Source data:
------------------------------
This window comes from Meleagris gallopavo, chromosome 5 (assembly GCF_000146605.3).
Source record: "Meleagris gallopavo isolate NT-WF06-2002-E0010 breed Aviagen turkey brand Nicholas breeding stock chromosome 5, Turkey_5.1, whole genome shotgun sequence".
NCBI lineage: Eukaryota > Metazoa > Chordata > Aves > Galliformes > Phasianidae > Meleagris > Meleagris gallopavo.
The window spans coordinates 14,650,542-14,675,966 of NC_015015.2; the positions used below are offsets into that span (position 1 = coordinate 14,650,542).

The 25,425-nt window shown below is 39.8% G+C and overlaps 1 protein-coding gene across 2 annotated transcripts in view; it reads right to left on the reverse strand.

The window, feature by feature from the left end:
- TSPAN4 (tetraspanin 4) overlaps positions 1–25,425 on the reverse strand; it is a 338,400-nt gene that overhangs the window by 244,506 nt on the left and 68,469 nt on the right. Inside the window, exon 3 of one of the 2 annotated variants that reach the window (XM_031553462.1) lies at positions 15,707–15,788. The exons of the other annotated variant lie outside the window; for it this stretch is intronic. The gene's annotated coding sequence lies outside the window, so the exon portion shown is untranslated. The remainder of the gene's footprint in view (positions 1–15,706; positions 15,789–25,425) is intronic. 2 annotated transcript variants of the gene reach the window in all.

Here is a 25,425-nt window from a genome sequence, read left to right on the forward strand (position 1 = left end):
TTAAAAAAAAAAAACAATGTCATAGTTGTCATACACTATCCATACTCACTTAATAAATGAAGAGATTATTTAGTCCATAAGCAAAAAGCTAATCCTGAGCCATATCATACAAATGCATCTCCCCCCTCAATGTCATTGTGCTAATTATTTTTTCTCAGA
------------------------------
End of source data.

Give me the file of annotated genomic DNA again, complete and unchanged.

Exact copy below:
This window comes from Meleagris gallopavo, chromosome 5 (assembly GCF_000146605.3).
Source record: "Meleagris gallopavo isolate NT-WF06-2002-E0010 breed Aviagen turkey brand Nicholas breeding stock chromosome 5, Turkey_5.1, whole genome shotgun sequence".
NCBI lineage: Eukaryota > Metazoa > Chordata > Aves > Galliformes > Phasianidae > Meleagris > Meleagris gallopavo.
The window spans coordinates 14,650,542-14,675,966 of NC_015015.2; the positions used below are offsets into that span (position 1 = coordinate 14,650,542).

The 25,425-nt window shown below is 39.8% G+C and overlaps 1 protein-coding gene across 2 annotated transcripts in view; it reads right to left on the reverse strand.

The window, feature by feature from the left end:
- TSPAN4 (tetraspanin 4) overlaps positions 1–25,425 on the reverse strand; it is a 338,400-nt gene that overhangs the window by 244,506 nt on the left and 68,469 nt on the right. Inside the window, exon 3 of one of the 2 annotated variants that reach the window (XM_031553462.1) lies at positions 15,707–15,788. The exons of the other annotated variant lie outside the window; for it this stretch is intronic. The gene's annotated coding sequence lies outside the window, so the exon portion shown is untranslated. The remainder of the gene's footprint in view (positions 1–15,706; positions 15,789–25,425) is intronic. 2 annotated transcript variants of the gene reach the window in all.

Here is a 25,425-nt window from a genome sequence, read left to right on the forward strand (position 1 = left end):
TTAAAAAAAAAAAACAATGTCATAGTTGTCATACACTATCCATACTCACTTAATAAATGAAGAGATTATTTAGTCCATAAGCAAAAAGCTAATCCTGAGCCATATCATACAAATGCATCTCCCCCCTCAATGTCATTGTGCTAATTATTTTTTCTCAGA